Farsight's Network Message, Volume 2: Introduction to nmsgtool

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This article is the second in a multi-part blog series intended to introduce and acquaint the user with Farsight Security’s NMSG suite. This article is an introduction to nmsgtool and provides several useful recipes and examples.

Before reading this article, it is recommended that you read Farsight’s Network Message, Volume 1: Introduction to NMSG and have a local installation of nmsgtool. To get the most from this article and be able to run all of the examples, an account on Farsight Security’s Security Information Exchange (SIE) is recommended. If you don’t have SIE, you can order it here. This article covers nmsgtool version 0.9.1.

What is nmsgtool?

To paraphrase the Unix manpage, nmsgtool is the command line interface to libnmsg and is a thin wrapper around libnmsg’s I/O engine. It controls the transmission, storage, creation, and conversion of NMSG payloads.

NMSG Inputs and Outputs

The nmsgtool program is a single tool for taking inputs from a variety of different inputs like data streams from the network, capturing data from network interfaces, reading data from files or even standard input and making NMSG payloads available to one or more outputs. The outputs are files in binary or human-readable (ASCII presentation) form, or binary payloads to network sockets for transport. Without having to create a program for each function, nmsgtool handles all sorts of data processing including serialization, fragmentation, compression, striping or mirroring, rolling file outputs, and executing data processing programs on file outputs.

nmsgtool inputs can take the following forms:

  • A file containing binary NMSG data (i.e.: the output of a previously instantiated nmsgtool command)
  • A socket that is plumbed to contain binary NMSG data
  • Reassembled IP datagrams from a pcap file
  • Reassembled IP datagrams from a network interface
  • A file containing ASCII presentation data

nmsgtool outputs can take the following forms:

  • Binary NMSG data to a file
  • Binary NMSG data to a network socket
  • ASCII presentation form data to a file (including stdout)

You can specify more than one of each.

nmsgtool Recipes

The following are a handful of useful nmsgtool recipes intended to showcase its functionality and demonstrate different ways to use the tool.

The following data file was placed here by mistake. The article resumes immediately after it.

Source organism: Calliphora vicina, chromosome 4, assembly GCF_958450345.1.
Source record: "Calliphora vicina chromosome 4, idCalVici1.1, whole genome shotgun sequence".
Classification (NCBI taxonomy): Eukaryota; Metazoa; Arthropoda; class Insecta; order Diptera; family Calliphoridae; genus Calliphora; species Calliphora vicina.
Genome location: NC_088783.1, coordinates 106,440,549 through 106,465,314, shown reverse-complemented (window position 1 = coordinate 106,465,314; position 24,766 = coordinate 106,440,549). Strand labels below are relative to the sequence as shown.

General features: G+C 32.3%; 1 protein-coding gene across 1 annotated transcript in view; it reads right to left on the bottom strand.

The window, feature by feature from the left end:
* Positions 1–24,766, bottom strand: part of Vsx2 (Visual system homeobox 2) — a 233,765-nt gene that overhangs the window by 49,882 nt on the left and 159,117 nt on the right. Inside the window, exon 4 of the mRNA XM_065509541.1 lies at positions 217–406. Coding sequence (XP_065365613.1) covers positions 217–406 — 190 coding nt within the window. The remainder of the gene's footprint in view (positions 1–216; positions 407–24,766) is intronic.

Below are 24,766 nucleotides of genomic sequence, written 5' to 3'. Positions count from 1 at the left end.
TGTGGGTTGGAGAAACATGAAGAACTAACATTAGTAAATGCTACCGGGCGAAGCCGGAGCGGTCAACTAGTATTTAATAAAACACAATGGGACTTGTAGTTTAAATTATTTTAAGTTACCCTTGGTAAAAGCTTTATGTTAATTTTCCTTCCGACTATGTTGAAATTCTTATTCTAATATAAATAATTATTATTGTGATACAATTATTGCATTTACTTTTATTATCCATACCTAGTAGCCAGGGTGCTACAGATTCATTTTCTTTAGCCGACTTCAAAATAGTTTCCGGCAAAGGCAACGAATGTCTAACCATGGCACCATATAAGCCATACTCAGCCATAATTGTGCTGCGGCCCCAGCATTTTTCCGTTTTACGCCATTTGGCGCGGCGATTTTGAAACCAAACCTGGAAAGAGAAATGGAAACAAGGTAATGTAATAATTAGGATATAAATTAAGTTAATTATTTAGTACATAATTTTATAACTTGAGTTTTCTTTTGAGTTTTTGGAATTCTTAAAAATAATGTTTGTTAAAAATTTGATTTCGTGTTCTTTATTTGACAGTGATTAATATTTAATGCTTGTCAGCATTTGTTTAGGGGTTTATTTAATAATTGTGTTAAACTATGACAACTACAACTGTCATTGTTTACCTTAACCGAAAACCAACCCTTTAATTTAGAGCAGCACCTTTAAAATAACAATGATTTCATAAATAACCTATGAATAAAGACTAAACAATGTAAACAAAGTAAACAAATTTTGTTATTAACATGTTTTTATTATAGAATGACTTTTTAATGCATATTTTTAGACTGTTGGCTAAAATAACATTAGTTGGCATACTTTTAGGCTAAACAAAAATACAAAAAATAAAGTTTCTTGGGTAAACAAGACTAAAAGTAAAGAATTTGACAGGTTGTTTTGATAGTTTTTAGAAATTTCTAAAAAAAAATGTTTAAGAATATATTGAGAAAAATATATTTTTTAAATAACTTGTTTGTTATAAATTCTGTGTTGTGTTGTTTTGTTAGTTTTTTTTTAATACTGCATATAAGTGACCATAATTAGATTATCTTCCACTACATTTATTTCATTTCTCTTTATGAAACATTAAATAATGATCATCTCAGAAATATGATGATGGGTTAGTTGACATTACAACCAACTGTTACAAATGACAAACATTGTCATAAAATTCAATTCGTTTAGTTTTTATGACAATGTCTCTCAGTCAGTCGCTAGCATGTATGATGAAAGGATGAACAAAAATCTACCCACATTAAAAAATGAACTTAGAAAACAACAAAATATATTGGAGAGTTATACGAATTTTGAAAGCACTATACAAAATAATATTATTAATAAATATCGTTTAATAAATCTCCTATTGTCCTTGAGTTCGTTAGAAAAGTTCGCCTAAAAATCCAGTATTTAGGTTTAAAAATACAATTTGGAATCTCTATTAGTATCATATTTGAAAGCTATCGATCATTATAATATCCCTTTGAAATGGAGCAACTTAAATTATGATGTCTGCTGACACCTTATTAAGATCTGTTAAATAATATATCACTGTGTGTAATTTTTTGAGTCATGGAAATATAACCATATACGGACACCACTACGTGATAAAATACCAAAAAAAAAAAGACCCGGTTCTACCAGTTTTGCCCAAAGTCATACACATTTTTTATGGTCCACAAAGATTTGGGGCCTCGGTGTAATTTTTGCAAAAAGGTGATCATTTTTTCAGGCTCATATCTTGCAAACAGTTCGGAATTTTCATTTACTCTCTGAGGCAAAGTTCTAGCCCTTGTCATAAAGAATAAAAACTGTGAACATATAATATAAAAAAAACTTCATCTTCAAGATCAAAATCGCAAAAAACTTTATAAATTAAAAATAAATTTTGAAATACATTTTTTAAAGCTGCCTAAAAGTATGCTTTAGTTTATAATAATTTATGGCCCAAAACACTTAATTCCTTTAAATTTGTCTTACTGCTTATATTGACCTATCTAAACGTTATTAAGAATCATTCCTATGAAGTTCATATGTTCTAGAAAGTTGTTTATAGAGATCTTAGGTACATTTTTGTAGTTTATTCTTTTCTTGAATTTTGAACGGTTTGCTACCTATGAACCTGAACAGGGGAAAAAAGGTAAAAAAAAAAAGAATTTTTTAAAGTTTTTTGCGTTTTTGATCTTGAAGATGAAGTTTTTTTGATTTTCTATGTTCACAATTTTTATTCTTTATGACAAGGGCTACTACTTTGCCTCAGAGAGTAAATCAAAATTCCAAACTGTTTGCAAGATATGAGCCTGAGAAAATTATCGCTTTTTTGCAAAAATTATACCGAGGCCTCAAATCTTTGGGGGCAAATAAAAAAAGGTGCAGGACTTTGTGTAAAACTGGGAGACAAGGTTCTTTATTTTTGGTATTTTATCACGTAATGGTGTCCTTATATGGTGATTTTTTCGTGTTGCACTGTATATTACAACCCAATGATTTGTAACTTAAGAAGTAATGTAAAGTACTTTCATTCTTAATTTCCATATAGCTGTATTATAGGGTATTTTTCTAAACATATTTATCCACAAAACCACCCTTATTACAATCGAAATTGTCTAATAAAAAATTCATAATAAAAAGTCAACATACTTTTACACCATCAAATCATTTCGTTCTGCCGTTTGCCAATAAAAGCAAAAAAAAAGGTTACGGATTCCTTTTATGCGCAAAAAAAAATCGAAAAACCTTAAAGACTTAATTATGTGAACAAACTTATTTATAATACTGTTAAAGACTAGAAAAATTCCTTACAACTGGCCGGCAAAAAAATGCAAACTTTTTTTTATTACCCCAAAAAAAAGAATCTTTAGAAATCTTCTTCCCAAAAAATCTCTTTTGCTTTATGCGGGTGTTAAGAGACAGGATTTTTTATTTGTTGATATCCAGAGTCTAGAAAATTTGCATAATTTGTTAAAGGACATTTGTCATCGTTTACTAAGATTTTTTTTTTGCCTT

Read Data from SIE

A common use case for SIE customers is to use nmsgtool to read live SIE data directly from the wire and write the output to the screen.

    $ nmsgtool -C ch212 -c 1 -o -
    [72] [2015-02-03 13:35:29.678474903] [2:5 SIE newdomain] [a1ba02cf] [] []
    domain: s47rbh.xyz.
    time_seen: 2015-02-03 13:33:20
    rrname: s47rbh.xyz.
    rrclass: IN (1)
    rrtype: NS (2)
    rdata: ns1.51dns.com.
    rdata: ns2.51dns.com.

The above invocation reads a single NMSG payload [-c 1] from SIE Channel 212 (Newly Observed Domains) [-C ch212] and emits it to stdout as ASCII presentation data [-o -].

Note that if no outputs are specified, ASCII presentation to stdout [-o -] is the default behavior of nmsgtool. In future examples, it will be omitted.

Behind the scenes nmsgtool uses a configuration file called nmsgtool.chalias that contains channel number to IP address/UDP port mappings. When a channel number is specified on the command line, nmsgtool looks it up in the nmsgtool.chalias file and listens on the specified network socket.

The captured NMSG datagram header is the emitted first. Breaking this down we have the following individual fields:

  • [72]: The message size in bytes
  • [2015-02-03 13:35:29.678474903]: A UTC timestamp with nanosecond resolution
  • [2:5 SIE newdomain]: Vendor and message ID, vendor and message type
  • [a1ba02cf]: The source identifier (optional)
  • []: The operator code (optional)
  • []: The group code (optional)

The message payload is a combination of key-value pairs. They follow a schema defined by the vendor and message type (in the above example, the vendor is SIE and the message type is newdomain). nmsgtool includes dynamically loadable modules that enable it to present this data as you see above and also enable NMSG-based programs or scripts load the key-value pairs into structures. These concepts will be more rigorously explained in future NMSG articles.

Read and Write Binary NMSG Files

Another common use case for SIE customers is to read messages from SIE into a local binary file for later analysis.

    $ nmsgtool -C ch208 -c 100000 -w ch208.nmsg
    $ stat -c "%n %s" ch208.nmsg
    ch208.nmsg 15246581
    $ nmsgtool -r ch208.nmsg -c 1
    [72] [2015-02-01 00:07:53.596907788] [2:1 SIE dnsdedupe] [a1ba02cf] [] [] 
    type: EXPIRATION
    count: 2
    time_first: 2015-01-31 07:29:37
    time_last: 2015-01-31 07:29:37
    bailiwick: <redacted>
    rrname: <redacted>
    rrclass: IN (1)
    rrtype: A (1)
    rrttl: 43200
    rdata: <redacted>

The above invocation reads reads 100,000 NMSG payloads [-c 1000000] from SIE Channel 208 (Passive DNS, deduplicated, verified, in-bailiwick) [-C ch208] and emits them as binary NMSGs to a file [-w ch208.nmsg]. The result is 15 megabytes.

That binary file is then read [-r ch208.nmsg] and a single NMSG payload [-c 1] containing a dnsdedupe message is emitted to stdout as ASCII presentation data.

Output Compression